What are the symptoms of hydrocele?
A child with a hydrocele will have a bulge in their groin or scrotum. You may or may not see the swelling, but it can be felt. The hydrocele may temporarily change in size when the baby cries or changes position.
What causes hydrocele?
Normally, while a baby boy is developing in the womb, his testicles begin to form in his womb. Then the testicles move into the genital area through a “tunnel” called the inguinal canal. As it passes through the canal, it also pushes the peritoneum to the sides. The peritoneum forms a sac around the testicles inside the scrotum. The upper part of the sac closes before birth. Sometimes when the testicles and peritoneum move together into the scrotum, the fluid remains in the sac. This is called a hydrocele.
There are three types of hydrocele. The first of these is the communicating hydrocele associated with the abdomen, so that the fluid moves into the abdomen and into the scrotum. The second is Buna funicular hydrocele, the type with only fluid around the testis in which the connection with the peritoneum is closed. The third is the presence of a cord cyst in which the connection is closed and a cystic structure is formed on both the abdomen and scrotum sides.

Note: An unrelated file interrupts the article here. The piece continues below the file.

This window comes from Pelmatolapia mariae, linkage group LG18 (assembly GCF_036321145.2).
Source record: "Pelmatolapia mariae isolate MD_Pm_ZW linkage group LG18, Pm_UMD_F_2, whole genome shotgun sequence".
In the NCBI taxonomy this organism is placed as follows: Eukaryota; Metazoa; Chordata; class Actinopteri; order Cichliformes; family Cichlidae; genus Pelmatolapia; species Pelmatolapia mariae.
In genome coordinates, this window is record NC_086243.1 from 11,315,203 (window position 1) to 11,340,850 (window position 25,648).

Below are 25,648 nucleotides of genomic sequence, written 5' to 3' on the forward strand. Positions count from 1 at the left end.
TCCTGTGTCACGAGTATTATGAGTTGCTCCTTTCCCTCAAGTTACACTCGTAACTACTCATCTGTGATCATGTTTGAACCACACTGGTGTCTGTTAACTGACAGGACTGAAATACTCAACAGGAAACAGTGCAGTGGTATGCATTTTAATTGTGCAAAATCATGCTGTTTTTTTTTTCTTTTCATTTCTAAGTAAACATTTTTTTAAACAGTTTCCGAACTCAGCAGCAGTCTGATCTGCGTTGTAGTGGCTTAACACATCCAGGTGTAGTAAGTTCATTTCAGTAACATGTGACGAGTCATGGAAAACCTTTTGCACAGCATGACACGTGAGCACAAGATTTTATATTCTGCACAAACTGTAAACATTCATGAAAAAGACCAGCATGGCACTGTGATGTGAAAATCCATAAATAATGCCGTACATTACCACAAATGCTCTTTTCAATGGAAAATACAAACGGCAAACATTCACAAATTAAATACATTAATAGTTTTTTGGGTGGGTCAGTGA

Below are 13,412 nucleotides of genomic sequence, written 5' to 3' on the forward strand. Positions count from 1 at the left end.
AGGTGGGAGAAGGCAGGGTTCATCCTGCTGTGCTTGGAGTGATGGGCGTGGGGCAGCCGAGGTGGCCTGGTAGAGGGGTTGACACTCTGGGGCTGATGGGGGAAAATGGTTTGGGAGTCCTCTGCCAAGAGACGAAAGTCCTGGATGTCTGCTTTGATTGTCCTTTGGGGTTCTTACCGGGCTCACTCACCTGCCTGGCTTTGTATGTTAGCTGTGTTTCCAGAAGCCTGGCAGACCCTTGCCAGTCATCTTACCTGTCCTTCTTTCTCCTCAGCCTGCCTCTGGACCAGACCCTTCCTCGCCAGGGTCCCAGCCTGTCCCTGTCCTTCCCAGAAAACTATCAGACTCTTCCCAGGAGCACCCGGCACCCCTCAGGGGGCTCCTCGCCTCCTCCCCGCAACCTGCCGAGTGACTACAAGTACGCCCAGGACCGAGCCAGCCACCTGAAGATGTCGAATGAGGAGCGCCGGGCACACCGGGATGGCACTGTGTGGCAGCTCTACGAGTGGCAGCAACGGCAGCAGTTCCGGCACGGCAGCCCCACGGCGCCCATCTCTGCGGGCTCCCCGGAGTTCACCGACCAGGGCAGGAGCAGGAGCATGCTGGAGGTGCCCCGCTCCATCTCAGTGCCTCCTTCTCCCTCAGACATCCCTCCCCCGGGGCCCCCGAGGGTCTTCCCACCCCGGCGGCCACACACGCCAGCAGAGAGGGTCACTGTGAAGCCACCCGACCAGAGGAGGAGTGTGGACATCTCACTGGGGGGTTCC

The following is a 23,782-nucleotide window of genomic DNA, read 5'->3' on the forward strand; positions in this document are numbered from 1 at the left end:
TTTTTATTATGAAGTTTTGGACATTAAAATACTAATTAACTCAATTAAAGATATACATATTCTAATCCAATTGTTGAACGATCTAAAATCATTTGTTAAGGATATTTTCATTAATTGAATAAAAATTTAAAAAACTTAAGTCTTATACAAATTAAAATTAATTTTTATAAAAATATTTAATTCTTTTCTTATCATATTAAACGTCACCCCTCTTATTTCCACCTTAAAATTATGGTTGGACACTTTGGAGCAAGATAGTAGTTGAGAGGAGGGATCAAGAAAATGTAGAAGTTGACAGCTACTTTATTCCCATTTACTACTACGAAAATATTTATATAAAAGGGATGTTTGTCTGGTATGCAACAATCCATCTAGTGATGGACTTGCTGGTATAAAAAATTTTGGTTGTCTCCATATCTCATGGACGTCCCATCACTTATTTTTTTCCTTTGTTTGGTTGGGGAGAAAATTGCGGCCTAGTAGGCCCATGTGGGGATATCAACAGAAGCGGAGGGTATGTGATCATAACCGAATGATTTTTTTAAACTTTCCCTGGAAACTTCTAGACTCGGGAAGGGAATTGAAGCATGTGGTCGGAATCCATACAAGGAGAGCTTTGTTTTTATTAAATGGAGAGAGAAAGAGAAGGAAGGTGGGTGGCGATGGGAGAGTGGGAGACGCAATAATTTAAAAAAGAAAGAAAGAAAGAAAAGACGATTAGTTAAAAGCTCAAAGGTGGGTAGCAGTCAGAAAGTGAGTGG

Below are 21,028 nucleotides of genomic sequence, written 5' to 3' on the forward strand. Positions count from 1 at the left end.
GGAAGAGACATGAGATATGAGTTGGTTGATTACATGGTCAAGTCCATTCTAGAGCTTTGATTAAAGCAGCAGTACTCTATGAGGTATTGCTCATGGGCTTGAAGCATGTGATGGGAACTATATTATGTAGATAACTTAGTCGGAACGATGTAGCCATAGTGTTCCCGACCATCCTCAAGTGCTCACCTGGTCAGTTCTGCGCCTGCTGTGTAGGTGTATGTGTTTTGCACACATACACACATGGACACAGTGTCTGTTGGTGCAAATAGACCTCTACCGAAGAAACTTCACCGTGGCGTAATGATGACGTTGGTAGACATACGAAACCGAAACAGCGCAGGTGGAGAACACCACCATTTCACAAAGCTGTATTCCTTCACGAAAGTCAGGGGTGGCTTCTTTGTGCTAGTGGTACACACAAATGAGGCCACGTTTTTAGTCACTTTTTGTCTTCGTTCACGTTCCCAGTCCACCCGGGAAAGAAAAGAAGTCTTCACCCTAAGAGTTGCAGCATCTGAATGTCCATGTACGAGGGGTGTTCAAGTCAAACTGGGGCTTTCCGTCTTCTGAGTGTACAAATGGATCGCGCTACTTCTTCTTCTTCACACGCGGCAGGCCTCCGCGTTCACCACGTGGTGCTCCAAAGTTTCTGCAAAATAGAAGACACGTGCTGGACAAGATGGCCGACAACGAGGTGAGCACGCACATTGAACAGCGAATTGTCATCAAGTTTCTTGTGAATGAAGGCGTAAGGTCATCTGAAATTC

How is hydrocele diagnosed?
Usually, a doctor diagnoses hydrocele with a physical examination. Sometimes the doctor may also order imaging tests such as ultrasound to confirm hydrocele or rule out other conditions such as testicular torsion or inguinal hernia.
How is hydrocele treated?
The treatment for a hydrocele differs depending on the type and location of the hydrocele, the age of the patient, and other things. Hydrocele in babies usually goes away on its own when the child is 1 to 2 years old. If the hydrocele does not go away on its own or is caused by another condition (such as a hernia), surgery may be required.
What can parents do?
If your child has hydrocele, the doctor’s recommendations should be followed about the control and follow-up process. You should monitor for any changes in the hydrocele and go to the doctor immediately if you notice any changes.
Take comfort in knowing that hydrocele rarely affects boys’ ability to have children later in life.